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The featured photo for an article on the riskiest and most risk-adverse states.

Risk Numbers by State

Jason Zweig featured this data in his article, When Your Neighbors Move In to Your Investment Portfolio, for The Wall Street Journal.

Since 2013, advisors have been using the Risk Number® to quantify risk and empower fearless investing for their clients. When we decided to look deeper into Risk Number data, we had some questions about what we’d find: what kind of patterns would emerge city by city, or state by state? Would there be other differences we couldn’t quantify? What if we’ve done all this scientific research and risk really is just the same old semantics? [spoiler: it’s not]

A map of the Riskiest States when it comes to aggressive investing behavior.
The average Risk Number by state ranges from as low as 52.86 to as high as 62.25, and we applied a multiplier to assign an extrapolated Risk Number to every state for illustrative purposes. The results were fascinating, and we’re excited to finally share it with you.

Here’s what we found:

The riskiest states are Nebraska, New York, and Alaska.
At first glance, these states could not be any more different. Geographically, they’re almost perfectly west, east, and center. So what makes these states so similar in their propensity for risk? Age could be one of those factors.


  • Nebraska has a fiercely independent streak that runs through its history. In the middle of the Great Plains, the state was first settled by pioneers looking to make a name out west as part of the Homestead Act. It also has the only unicameral legislature in the country—no easy feat in this political environment.

New York

  • New York has a population of 19 million—over 8 million in New York City alone. With an average income of over $58K a year, New Yorkers have a little more flexibility to take risks. And it’s only fitting that the home of Wall Street would be among the riskiest.


  • As of 2018, Alaska, Nebraska, and New York have some of the lowest populations of residents aged 65 or older. In fact, Alaska ranks 50th with only 9.49%. When you see that Alaska contains about 98% of the U.S. brown bear population, a little more investment risk is small potatoes for the Last Frontier.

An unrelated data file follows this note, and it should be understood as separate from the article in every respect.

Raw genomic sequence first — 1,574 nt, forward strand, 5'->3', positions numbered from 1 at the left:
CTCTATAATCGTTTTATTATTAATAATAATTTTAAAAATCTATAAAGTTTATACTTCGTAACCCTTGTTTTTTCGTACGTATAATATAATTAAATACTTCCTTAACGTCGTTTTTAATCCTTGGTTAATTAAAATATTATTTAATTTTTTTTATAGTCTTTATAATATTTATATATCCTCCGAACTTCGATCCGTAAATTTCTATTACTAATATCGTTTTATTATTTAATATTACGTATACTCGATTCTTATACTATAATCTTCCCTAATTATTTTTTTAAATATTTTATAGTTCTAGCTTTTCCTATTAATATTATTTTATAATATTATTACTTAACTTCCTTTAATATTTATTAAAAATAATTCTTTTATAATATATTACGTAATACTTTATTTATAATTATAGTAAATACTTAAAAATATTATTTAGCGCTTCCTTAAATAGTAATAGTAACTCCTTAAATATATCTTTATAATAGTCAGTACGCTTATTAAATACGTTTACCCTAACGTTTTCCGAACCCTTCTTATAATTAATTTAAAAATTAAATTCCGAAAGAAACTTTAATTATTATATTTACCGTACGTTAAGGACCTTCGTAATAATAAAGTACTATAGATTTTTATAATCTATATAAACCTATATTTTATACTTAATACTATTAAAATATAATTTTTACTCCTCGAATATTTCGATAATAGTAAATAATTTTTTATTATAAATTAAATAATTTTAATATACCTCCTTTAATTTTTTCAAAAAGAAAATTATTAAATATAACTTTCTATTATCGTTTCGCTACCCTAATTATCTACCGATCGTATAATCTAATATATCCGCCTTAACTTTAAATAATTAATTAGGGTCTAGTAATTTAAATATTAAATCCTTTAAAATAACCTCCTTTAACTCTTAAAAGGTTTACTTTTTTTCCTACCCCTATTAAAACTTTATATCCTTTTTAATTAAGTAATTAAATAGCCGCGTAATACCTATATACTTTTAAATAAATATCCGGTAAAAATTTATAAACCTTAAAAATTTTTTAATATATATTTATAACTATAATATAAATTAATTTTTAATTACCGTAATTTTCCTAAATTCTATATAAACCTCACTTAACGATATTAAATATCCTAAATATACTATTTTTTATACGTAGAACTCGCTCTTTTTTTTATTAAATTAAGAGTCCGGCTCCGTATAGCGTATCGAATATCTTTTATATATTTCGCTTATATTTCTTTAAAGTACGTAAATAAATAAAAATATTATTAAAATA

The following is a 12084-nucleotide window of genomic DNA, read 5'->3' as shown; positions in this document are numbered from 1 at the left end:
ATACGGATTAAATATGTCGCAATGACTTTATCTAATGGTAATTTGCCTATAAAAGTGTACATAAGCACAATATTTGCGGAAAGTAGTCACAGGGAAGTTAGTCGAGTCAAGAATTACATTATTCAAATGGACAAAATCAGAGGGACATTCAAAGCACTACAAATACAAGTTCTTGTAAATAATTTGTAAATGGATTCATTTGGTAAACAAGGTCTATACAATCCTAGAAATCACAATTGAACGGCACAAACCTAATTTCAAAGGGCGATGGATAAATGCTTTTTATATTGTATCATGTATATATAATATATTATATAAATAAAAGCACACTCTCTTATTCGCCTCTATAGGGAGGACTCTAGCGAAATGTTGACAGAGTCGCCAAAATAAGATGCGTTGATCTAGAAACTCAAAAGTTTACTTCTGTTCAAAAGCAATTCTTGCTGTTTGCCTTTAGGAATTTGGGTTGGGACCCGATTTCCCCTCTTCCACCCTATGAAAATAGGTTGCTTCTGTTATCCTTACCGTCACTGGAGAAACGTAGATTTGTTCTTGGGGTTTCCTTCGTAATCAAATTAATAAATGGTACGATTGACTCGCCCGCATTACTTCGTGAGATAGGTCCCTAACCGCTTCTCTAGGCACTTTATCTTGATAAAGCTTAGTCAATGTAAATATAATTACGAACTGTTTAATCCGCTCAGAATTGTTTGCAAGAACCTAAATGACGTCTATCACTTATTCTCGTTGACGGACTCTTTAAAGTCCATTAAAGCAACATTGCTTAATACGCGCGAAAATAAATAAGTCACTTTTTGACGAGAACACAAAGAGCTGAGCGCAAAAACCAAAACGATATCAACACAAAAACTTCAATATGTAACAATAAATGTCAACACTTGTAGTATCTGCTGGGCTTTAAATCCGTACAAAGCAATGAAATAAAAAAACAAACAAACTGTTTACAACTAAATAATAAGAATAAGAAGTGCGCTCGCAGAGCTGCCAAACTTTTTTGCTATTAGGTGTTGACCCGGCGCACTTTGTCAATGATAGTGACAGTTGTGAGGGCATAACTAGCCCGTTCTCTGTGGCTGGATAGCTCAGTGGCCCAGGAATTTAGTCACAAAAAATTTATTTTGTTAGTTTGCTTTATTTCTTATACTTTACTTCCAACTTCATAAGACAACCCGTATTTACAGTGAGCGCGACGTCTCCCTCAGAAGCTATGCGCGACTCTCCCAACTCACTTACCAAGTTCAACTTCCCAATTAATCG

The most risk-adverse states are Vermont, West Virginia, Arkansas.
The three least-risky states have some similarities, but some striking differences as well. Arkansas and West Virginia have two of the lowest median household incomes in the country and large mining communities, but Vermont’s median income is on par with some of the more risky states. How can that be?

Arkansas median household income: $41,995
Vermont median household income: $56,990
West Virginia median household income: $42,019


  • Vermont ranks 8th in Education and 16th in Fiscal Stability. Its status as one of the least risky states could be due to the fact that 26% of Vermont’s residents are 55 or older. Vermont’s reputation as a progressive state notwithstanding, its residents prefer to play it safe with their money.

West Virginia

  • West Virginia, like Arkansas, has a large mining community that didn’t see the growth other sectors experienced after the recession. It ranks 45th in Education, 49th in Economy, and is 50th in Employment. We believe risk is directly correlated to an individual’s current position, and unless changes occur, West Virginians will continue to be cautious.


  • Fun fact: Arkansas has the only active diamond mine in the US. The Natural State is also home to one of the biggest companies in the world, Walmart. However, Arkansas ranks 42nd in Education, 40th in Economy, and 41st in Opportunity. Arkansas investors just don’t want to risk it.

We collected this data over seven years and are still discovering just how many outside factors contribute to an investor’s Risk Number. Risk tolerance is such a multivariable dynamic that placing investors into subjective buckets based on their age simply doesn’t cut it.

We believe investors are individuals, and our research has confirmed that belief time and time again.

So, how risky is your state?

Alabama  Risk 50

Arizona  Risk 46

  • 39th Riskiest
  • Ranked 12th in Infrastructure and 39th in Quality of Life
  • The copper dome of Arizona’s capitol building is made with the equivalent of 4,800,000 pennies

California  Risk 56

  • 19th Riskiest
  • Ranked 4th in Economy and 50th in Quality of Life
  • Nitrogen was founded in Auburn, California

Colorado  Risk 60

Connecticut  Risk 41

  • 42nd Riskiest
  • Ranked 4th in Health Care and 41st in Infrastructure
  • Connecticut imposed the first speed limit for a motor vehicle in 1901, a blistering 12 mph

Delaware  Risk 55